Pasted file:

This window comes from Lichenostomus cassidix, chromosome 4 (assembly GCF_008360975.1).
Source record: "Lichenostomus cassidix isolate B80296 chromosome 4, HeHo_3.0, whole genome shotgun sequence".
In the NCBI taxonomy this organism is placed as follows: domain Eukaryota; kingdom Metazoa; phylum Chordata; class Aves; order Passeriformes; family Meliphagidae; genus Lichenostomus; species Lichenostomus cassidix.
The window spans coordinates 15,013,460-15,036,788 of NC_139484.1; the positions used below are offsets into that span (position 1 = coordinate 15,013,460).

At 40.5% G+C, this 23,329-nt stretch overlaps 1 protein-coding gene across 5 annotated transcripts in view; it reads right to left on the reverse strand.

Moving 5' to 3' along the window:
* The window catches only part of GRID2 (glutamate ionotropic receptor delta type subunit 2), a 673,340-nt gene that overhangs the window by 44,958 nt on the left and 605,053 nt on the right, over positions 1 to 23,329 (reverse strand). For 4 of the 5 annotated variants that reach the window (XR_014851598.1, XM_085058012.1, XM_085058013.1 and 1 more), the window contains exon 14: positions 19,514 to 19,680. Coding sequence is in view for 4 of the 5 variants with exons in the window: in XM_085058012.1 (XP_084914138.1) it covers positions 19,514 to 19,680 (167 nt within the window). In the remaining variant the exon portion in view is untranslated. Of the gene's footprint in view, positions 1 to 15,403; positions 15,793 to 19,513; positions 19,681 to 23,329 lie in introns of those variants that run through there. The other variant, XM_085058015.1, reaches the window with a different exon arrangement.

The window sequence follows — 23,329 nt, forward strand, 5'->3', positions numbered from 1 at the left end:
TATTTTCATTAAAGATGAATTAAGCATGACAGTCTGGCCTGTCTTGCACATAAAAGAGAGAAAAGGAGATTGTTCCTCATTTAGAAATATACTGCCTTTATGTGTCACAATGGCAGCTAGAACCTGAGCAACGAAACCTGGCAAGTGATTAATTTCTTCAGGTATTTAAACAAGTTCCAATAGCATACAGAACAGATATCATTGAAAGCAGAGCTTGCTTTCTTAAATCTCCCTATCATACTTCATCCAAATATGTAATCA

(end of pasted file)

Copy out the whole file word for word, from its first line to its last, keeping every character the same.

This window comes from Lichenostomus cassidix, chromosome 4 (assembly GCF_008360975.1).
Source record: "Lichenostomus cassidix isolate B80296 chromosome 4, HeHo_3.0, whole genome shotgun sequence".
In the NCBI taxonomy this organism is placed as follows: domain Eukaryota; kingdom Metazoa; phylum Chordata; class Aves; order Passeriformes; family Meliphagidae; genus Lichenostomus; species Lichenostomus cassidix.
The window spans coordinates 15,013,460-15,036,788 of NC_139484.1; the positions used below are offsets into that span (position 1 = coordinate 15,013,460).

At 40.5% G+C, this 23,329-nt stretch overlaps 1 protein-coding gene across 5 annotated transcripts in view; it reads right to left on the reverse strand.

Moving 5' to 3' along the window:
* The window catches only part of GRID2 (glutamate ionotropic receptor delta type subunit 2), a 673,340-nt gene that overhangs the window by 44,958 nt on the left and 605,053 nt on the right, over positions 1 to 23,329 (reverse strand). For 4 of the 5 annotated variants that reach the window (XR_014851598.1, XM_085058012.1, XM_085058013.1 and 1 more), the window contains exon 14: positions 19,514 to 19,680. Coding sequence is in view for 4 of the 5 variants with exons in the window: in XM_085058012.1 (XP_084914138.1) it covers positions 19,514 to 19,680 (167 nt within the window). In the remaining variant the exon portion in view is untranslated. Of the gene's footprint in view, positions 1 to 15,403; positions 15,793 to 19,513; positions 19,681 to 23,329 lie in introns of those variants that run through there. The other variant, XM_085058015.1, reaches the window with a different exon arrangement.

The window sequence follows — 23,329 nt, forward strand, 5'->3', positions numbered from 1 at the left end:
TATTTTCATTAAAGATGAATTAAGCATGACAGTCTGGCCTGTCTTGCACATAAAAGAGAGAAAAGGAGATTGTTCCTCATTTAGAAATATACTGCCTTTATGTGTCACAATGGCAGCTAGAACCTGAGCAACGAAACCTGGCAAGTGATTAATTTCTTCAGGTATTTAAACAAGTTCCAATAGCATACAGAACAGATATCATTGAAAGCAGAGCTTGCTTTCTTAAATCTCCCTATCATACTTCATCCAAATATGTAATCA